In New Jersey classrooms, where many students of color learn from educators of color, a subject matter shift is afoot. As the Hechinger Report detailed, mid-career teachers of color with institutional support and training are transitioning into science fields with the help of The New Jersey Center for Teaching and Learning. The center is tapping into established teachers and training them in physics and chemistry because they know training people to become quality educators is more difficult than training quality teachers to teach science.

The center provides field experience, test prep and more, which positions the teachers to make STEM more accessible to students. The program boasts relatively inclusive rates: about a third of physics and chemistry teachers who receive their training are Black or Latino.

Hechinger profiled Erika Leak, a chemistry teacher, whose lesson on atomic structure enraptured her students. During a flame test, students who believed fire could only be orange or red learned that observing different elements could mean seeing bursts of green, orange and yellow. They connected the experience with fireworks and considered colorful bonfires.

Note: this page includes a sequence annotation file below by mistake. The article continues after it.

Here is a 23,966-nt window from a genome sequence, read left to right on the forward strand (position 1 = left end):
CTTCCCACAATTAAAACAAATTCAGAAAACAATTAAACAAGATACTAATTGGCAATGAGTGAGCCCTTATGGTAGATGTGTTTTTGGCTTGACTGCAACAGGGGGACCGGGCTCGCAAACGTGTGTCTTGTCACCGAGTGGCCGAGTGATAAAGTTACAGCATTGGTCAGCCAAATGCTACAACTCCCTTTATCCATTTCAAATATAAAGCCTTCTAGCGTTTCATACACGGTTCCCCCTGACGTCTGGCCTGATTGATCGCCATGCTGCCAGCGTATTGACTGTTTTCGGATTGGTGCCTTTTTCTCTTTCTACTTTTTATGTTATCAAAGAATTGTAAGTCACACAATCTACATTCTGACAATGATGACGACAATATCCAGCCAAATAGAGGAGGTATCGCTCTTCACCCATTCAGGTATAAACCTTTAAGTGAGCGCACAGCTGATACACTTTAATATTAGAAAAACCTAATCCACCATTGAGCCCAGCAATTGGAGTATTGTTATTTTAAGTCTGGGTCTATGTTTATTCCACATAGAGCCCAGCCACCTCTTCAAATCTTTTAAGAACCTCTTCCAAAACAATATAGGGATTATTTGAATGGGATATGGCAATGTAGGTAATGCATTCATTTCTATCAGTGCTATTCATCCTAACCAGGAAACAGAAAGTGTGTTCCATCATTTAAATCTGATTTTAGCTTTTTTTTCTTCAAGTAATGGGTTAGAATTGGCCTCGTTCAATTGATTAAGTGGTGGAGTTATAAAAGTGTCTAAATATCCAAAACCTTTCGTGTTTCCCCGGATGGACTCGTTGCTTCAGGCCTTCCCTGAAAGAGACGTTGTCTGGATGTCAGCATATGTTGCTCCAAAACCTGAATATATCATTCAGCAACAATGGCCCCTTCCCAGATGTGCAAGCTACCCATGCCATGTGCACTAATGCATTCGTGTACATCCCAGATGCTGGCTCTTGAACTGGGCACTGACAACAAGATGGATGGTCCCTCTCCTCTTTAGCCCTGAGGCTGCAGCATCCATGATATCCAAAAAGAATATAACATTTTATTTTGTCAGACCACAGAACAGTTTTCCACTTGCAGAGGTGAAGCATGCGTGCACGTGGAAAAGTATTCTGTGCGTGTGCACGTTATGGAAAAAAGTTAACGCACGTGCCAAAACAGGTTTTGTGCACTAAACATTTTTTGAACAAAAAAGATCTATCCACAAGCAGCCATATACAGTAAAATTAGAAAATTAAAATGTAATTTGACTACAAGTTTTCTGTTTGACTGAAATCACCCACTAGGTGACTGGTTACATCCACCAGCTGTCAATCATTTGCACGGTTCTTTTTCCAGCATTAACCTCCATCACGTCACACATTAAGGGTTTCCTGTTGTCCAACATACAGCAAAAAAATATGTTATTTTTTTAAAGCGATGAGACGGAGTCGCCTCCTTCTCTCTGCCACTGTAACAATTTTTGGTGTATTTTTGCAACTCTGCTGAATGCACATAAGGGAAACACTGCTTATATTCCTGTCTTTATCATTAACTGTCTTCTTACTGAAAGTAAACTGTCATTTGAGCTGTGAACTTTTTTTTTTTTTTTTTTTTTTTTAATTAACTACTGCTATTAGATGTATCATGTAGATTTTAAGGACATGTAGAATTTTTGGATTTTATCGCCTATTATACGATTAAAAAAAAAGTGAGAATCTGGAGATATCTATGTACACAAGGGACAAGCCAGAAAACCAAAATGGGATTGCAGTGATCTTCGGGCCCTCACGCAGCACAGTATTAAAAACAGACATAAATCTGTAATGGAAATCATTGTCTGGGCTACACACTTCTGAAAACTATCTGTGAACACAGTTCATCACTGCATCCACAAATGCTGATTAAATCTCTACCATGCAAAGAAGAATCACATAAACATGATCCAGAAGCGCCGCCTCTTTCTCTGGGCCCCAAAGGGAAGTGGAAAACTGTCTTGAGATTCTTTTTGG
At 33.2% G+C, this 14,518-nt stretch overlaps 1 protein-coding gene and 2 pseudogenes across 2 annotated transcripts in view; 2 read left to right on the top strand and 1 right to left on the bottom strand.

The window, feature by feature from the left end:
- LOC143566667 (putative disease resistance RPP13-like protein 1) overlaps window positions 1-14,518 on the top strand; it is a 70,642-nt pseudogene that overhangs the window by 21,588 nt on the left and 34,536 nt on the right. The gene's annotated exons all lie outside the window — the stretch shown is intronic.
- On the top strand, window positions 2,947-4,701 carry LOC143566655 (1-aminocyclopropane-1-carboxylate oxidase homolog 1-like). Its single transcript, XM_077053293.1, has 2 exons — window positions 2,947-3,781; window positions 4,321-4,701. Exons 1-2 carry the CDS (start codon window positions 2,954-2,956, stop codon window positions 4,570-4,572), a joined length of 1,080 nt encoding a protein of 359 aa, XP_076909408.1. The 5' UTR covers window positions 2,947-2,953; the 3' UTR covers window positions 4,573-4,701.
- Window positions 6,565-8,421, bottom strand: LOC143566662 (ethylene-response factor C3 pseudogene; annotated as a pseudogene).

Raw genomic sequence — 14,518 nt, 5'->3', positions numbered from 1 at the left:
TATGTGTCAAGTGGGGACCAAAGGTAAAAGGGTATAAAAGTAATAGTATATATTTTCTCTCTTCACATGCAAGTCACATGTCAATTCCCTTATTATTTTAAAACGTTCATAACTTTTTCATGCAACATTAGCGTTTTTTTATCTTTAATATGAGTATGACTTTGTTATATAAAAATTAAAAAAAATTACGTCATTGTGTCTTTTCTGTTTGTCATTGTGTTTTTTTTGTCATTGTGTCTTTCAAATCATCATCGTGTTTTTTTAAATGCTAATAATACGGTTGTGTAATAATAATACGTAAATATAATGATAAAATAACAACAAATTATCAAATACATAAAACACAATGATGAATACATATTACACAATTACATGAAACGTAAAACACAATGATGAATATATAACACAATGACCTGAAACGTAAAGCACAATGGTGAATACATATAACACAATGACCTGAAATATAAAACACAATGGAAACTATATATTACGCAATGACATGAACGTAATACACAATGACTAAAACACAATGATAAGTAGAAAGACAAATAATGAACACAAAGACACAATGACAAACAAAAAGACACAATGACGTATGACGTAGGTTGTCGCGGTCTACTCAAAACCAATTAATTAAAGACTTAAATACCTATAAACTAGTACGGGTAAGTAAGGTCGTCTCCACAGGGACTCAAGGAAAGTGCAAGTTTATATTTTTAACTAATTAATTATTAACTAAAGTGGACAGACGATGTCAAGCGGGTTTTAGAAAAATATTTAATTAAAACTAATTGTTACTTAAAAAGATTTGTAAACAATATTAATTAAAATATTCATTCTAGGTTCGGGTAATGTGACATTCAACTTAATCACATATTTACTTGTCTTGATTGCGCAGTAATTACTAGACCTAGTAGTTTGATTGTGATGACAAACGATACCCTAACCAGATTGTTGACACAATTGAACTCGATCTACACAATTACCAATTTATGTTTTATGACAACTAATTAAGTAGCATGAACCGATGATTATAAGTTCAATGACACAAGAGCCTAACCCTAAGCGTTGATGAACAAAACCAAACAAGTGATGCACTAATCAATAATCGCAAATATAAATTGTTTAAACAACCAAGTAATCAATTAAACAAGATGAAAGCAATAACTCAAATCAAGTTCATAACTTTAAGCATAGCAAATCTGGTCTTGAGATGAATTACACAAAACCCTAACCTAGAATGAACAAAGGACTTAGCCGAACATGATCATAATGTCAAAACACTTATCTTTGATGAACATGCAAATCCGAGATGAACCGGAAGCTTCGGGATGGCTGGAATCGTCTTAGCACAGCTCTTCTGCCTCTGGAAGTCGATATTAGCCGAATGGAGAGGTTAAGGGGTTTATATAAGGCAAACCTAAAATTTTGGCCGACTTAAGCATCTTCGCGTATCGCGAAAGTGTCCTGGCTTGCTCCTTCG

Leak’s lesson would give students a reference point in forthcoming lessons on atomic structure and electron activity, she said. “I wanted them to put that experience to a concept that’s actually pretty dense.” 

Beyond providing students with a cool experiment for the day, Leak and other teachers can inspire students to challenge their assumptions about who does what in society, especially through education. Leak candidly discussed the way people commonly think about certain subjects. 

“I think that’s one of the things that turned me off when I was a kid,” she said. “I thought science is all white men with crazy hair.”

 

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